Martial Law, a term often confounded with military law, but in fact quite distinct from it. Military law, besides some customary law, consists chiefly of the articles of Avar; that is to say, of the code enacted by the supreme legislative authority for the government of the army and navy. It embraces, also, the body of rules and regulations which are prescribed from time to time by competent military authority, for the preservation of the general discipline and order. Military law does not supersede the general municipal law; it is rather a branch of it, more limited in the range of its application than the admiralty or the chancery law, for example, yet having a like authority with them. In this country, unlike some of the states of continental Europe, the application of military law to the soldier is not exclusive of, but coordinate with, the general civil law. Every soldier, as a citizen, is subject to the common law of the land; but as a soldier ho is amenable to the military law. The special tribunals which administer this law are named courts martial, and hence perhaps has arisen in part the confusion of the military law with the law martial. (See Court Martial.) Martial law, says Blackstone, is in fact no law at all.
Smith, in his "English Republic," says: "Martial law is the law of Avar, that depends on the just but arbitrary power and pleasure of the king. For, though he doth not make any laws but by common consent in parliament, yet in time of Avar, by reason of the necessity of it, to guard against dangers that often arise, he useth absolute power; so that his Avord is a law." However opposed to other authorities, this expresses what is distinctively meant both in England and in this country by martial law. When in time of extreme peril to the state, either from without or from within, the general safety cannot be trusted to the ordinary administration, or the public Avelfare demands the adoption and execution of extraordinary measures, it may become necessary to declare the existence of martial law. This is, indeed, no law at all in its ordinary sense; it is in fact the abrogation of it. That which is done under martial law has not an immediate constitutional or legislate sanction, as the military or the statute law has. It proceeds directly from the military power, which has now become supreme.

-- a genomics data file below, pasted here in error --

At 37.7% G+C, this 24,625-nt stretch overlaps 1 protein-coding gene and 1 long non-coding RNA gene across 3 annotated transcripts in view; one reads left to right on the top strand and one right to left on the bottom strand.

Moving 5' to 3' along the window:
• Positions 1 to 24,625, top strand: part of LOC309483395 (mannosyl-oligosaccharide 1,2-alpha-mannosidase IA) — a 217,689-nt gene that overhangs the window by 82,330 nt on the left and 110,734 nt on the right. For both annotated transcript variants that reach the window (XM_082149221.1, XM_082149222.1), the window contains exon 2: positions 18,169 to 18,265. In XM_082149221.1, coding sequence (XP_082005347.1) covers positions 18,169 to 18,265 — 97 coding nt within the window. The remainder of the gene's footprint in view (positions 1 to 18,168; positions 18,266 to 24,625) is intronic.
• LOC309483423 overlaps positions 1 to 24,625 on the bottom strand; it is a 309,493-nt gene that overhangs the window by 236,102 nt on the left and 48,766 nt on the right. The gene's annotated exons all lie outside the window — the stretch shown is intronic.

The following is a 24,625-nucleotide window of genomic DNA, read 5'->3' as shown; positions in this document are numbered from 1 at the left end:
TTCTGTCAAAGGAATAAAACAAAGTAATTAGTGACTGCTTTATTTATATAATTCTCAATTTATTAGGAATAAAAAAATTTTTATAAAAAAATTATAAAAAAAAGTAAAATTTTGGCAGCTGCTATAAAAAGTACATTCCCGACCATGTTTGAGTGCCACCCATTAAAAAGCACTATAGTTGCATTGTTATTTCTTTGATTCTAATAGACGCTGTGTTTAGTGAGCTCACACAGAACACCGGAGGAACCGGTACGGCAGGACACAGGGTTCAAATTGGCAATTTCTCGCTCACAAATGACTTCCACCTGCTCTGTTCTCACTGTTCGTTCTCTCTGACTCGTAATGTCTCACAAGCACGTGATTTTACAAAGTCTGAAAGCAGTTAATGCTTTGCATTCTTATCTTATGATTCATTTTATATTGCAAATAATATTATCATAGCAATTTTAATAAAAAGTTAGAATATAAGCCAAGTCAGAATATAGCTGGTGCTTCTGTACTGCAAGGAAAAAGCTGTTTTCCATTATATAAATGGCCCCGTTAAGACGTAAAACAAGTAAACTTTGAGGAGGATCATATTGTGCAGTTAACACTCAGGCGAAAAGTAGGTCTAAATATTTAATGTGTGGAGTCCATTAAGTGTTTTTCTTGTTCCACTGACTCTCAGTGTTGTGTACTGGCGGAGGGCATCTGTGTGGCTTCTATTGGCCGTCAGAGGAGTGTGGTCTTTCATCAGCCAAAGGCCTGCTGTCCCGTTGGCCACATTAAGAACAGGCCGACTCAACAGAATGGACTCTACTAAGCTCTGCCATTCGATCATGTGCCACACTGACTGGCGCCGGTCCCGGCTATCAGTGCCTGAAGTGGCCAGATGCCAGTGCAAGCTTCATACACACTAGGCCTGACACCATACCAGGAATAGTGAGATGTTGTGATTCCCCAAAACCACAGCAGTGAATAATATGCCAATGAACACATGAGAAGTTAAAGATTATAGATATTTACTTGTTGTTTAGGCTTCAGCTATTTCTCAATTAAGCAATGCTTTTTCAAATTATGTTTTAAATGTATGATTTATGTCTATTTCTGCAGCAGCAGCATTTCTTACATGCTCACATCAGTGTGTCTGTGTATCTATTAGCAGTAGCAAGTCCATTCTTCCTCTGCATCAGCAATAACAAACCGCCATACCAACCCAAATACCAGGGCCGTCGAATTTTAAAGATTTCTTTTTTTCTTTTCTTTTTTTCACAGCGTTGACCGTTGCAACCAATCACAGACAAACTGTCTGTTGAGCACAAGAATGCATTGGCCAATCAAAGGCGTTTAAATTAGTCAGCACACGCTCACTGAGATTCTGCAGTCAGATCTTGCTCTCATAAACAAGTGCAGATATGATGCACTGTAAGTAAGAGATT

The supreme court of the United States has held that a state legislature may proclaim its existence whenever the public safety demands it; and the constitution, by implication at least, also permits its proclamation by that clause which provides that the privileges of the writ of haheas corpus shall not be suspended, unless when, in cases of rebellion or invasion, it is essential to the general welfare. The right to judge whether the exigency has arisen belongs, it seems, exclusively to congress. So in England martial law and its incident, the suspension of the writ of haheas corpus, require the authority of parliamentary acts to give them a constitutional existence. The supreme court of the United States also held in Milligan's case (4 Wallace, 2), that martial law could not be permitted, even during the existence of a civil war, to displace the ordinary administration of law in a state not invaded and not engaged in rebellion, and where the courts were open and in the proper and unobstructed exercise of their functions; and that the guaranty of jury trial in the constitution would make void, all trials and sentences by military tribunals in such states of citizens not in military or naval service.
And neither the president, nor congress, nor the judiciary, it was held, could take from the citizen the benefit of such guaranty under the circumstances stated.